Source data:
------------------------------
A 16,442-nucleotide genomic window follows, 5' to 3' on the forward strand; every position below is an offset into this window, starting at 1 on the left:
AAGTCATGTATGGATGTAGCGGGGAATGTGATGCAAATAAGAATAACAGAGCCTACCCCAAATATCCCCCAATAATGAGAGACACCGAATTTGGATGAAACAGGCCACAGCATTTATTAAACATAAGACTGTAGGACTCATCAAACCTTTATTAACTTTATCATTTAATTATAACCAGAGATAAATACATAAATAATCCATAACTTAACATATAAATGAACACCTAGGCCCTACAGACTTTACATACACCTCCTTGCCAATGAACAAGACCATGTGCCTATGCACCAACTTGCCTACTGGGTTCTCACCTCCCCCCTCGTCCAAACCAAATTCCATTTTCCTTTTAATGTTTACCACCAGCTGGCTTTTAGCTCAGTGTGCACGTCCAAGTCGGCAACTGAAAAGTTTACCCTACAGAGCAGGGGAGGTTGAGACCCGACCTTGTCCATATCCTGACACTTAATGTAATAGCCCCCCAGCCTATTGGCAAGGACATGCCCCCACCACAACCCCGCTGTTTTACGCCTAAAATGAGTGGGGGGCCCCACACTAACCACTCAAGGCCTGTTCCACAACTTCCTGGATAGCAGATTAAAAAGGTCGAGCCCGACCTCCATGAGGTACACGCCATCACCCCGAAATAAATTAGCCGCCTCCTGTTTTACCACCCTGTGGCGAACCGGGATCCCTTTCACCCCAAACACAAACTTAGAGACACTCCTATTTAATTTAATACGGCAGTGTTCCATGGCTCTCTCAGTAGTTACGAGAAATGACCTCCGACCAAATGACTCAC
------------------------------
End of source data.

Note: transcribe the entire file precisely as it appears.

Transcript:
A 16,442-nucleotide genomic window follows, 5' to 3' on the forward strand; every position below is an offset into this window, starting at 1 on the left:
AAGTCATGTATGGATGTAGCGGGGAATGTGATGCAAATAAGAATAACAGAGCCTACCCCAAATATCCCCCAATAATGAGAGACACCGAATTTGGATGAAACAGGCCACAGCATTTATTAAACATAAGACTGTAGGACTCATCAAACCTTTATTAACTTTATCATTTAATTATAACCAGAGATAAATACATAAATAATCCATAACTTAACATATAAATGAACACCTAGGCCCTACAGACTTTACATACACCTCCTTGCCAATGAACAAGACCATGTGCCTATGCACCAACTTGCCTACTGGGTTCTCACCTCCCCCCTCGTCCAAACCAAATTCCATTTTCCTTTTAATGTTTACCACCAGCTGGCTTTTAGCTCAGTGTGCACGTCCAAGTCGGCAACTGAAAAGTTTACCCTACAGAGCAGGGGAGGTTGAGACCCGACCTTGTCCATATCCTGACACTTAATGTAATAGCCCCCCAGCCTATTGGCAAGGACATGCCCCCACCACAACCCCGCTGTTTTACGCCTAAAATGAGTGGGGGGCCCCACACTAACCACTCAAGGCCTGTTCCACAACTTCCTGGATAGCAGATTAAAAAGGTCGAGCCCGACCTCCATGAGGTACACGCCATCACCCCGAAATAAATTAGCCGCCTCCTGTTTTACCACCCTGTGGCGAACCGGGATCCCTTTCACCCCAAACACAAACTTAGAGACACTCCTATTTAATTTAATACGGCAGTGTTCCATGGCTCTCTCAGTAGTTACGAGAAATGACCTCCGACCAAATGACTCAC